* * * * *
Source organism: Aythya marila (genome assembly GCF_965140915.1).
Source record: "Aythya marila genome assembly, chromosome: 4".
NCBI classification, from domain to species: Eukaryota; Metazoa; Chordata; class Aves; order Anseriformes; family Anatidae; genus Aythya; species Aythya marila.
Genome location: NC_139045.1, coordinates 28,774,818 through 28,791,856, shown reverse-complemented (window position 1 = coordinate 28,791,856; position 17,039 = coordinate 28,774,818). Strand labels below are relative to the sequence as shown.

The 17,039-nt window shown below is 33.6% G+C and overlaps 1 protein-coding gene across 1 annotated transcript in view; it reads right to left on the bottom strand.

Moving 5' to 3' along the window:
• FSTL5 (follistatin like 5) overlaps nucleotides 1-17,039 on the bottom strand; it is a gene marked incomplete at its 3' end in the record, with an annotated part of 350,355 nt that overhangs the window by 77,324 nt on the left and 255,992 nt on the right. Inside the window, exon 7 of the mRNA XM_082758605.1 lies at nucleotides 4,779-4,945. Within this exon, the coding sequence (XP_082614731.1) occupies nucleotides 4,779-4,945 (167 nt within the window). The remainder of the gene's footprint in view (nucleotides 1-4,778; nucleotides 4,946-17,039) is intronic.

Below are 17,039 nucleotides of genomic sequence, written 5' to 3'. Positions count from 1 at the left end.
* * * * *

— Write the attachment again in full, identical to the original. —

Source organism: Aythya marila (genome assembly GCF_965140915.1).
Source record: "Aythya marila genome assembly, chromosome: 4".
NCBI classification, from domain to species: Eukaryota; Metazoa; Chordata; class Aves; order Anseriformes; family Anatidae; genus Aythya; species Aythya marila.
Genome location: NC_139045.1, coordinates 28,774,818 through 28,791,856, shown reverse-complemented (window position 1 = coordinate 28,791,856; position 17,039 = coordinate 28,774,818). Strand labels below are relative to the sequence as shown.

The 17,039-nt window shown below is 33.6% G+C and overlaps 1 protein-coding gene across 1 annotated transcript in view; it reads right to left on the bottom strand.

Moving 5' to 3' along the window:
• FSTL5 (follistatin like 5) overlaps nucleotides 1-17,039 on the bottom strand; it is a gene marked incomplete at its 3' end in the record, with an annotated part of 350,355 nt that overhangs the window by 77,324 nt on the left and 255,992 nt on the right. Inside the window, exon 7 of the mRNA XM_082758605.1 lies at nucleotides 4,779-4,945. Within this exon, the coding sequence (XP_082614731.1) occupies nucleotides 4,779-4,945 (167 nt within the window). The remainder of the gene's footprint in view (nucleotides 1-4,778; nucleotides 4,946-17,039) is intronic.

Below are 17,039 nucleotides of genomic sequence, written 5' to 3'. Positions count from 1 at the left end.